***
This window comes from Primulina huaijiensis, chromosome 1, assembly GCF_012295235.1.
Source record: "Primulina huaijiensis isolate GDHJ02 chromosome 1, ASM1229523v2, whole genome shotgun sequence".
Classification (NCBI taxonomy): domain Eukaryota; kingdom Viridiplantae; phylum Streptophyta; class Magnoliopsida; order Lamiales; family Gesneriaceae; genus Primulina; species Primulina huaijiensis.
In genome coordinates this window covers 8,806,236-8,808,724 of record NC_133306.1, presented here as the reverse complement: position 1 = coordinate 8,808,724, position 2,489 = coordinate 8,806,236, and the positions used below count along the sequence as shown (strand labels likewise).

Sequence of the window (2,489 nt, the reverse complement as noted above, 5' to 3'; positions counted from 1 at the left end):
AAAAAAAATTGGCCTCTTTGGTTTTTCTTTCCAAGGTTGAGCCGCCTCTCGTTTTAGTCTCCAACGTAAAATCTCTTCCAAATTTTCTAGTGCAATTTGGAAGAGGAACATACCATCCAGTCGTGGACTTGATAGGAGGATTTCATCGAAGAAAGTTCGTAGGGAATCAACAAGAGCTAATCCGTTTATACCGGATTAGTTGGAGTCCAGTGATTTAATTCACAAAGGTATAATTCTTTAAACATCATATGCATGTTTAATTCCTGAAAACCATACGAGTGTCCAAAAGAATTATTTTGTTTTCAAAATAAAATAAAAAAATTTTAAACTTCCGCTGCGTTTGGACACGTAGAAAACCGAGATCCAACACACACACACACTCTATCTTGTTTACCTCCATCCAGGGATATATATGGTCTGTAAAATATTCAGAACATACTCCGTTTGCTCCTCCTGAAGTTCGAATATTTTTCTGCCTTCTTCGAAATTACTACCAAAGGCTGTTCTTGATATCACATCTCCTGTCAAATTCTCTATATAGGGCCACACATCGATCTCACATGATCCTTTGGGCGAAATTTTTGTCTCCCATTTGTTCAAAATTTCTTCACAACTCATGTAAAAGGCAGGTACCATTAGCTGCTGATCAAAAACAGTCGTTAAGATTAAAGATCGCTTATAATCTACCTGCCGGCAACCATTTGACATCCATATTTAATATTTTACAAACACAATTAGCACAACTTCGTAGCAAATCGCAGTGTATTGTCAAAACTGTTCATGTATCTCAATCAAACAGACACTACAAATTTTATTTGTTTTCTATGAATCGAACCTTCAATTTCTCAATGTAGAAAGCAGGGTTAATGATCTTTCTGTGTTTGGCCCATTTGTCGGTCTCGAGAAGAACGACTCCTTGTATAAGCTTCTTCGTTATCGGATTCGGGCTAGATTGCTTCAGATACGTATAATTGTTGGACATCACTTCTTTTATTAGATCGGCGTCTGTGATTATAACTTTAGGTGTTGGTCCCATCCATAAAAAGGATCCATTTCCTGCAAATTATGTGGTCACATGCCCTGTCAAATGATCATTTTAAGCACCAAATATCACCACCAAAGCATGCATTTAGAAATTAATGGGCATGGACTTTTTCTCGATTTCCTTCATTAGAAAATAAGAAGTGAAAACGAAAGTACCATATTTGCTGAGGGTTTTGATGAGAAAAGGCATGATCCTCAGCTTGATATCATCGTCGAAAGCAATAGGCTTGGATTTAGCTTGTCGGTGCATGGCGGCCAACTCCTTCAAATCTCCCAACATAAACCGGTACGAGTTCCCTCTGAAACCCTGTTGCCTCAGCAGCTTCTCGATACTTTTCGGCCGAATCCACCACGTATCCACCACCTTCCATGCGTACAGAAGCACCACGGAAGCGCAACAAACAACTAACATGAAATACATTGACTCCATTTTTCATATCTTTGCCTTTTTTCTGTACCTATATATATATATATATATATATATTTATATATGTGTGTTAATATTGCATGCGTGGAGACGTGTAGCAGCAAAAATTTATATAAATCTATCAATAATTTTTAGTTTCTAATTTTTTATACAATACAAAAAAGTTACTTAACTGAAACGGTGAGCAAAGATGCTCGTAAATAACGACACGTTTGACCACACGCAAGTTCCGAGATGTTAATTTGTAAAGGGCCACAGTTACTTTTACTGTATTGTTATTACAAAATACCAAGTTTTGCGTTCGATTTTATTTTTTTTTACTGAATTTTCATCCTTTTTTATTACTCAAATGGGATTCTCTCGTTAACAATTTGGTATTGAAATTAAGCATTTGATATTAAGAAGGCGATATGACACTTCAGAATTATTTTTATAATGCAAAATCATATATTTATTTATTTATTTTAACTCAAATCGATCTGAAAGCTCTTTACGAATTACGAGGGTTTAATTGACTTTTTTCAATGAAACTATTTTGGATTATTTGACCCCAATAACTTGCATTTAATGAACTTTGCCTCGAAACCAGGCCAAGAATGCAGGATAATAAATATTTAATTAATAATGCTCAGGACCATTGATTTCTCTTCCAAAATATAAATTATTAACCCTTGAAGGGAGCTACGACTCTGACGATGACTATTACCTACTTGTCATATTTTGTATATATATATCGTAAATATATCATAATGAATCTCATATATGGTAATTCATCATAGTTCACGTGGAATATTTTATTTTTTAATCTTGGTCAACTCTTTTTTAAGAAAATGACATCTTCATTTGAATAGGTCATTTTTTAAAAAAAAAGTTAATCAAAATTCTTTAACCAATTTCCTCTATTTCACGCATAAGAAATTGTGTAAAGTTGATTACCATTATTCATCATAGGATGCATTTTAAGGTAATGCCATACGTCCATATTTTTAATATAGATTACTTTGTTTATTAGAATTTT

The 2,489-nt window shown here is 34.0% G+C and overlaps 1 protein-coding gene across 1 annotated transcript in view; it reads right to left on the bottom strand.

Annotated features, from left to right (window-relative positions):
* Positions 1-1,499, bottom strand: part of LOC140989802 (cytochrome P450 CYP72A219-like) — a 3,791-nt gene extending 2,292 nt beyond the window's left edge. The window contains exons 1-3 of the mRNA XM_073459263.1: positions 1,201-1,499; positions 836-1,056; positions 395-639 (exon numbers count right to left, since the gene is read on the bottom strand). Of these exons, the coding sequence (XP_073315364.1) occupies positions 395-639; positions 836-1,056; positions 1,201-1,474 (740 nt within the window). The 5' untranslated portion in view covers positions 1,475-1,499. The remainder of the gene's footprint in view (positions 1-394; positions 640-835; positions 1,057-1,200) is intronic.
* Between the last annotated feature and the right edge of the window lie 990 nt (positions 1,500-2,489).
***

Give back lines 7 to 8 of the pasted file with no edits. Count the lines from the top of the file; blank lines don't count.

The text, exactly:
The 2,489-nt window shown here is 34.0% G+C and overlaps 1 protein-coding gene across 1 annotated transcript in view; it reads right to left on the bottom strand.

Annotated features, from left to right (window-relative positions):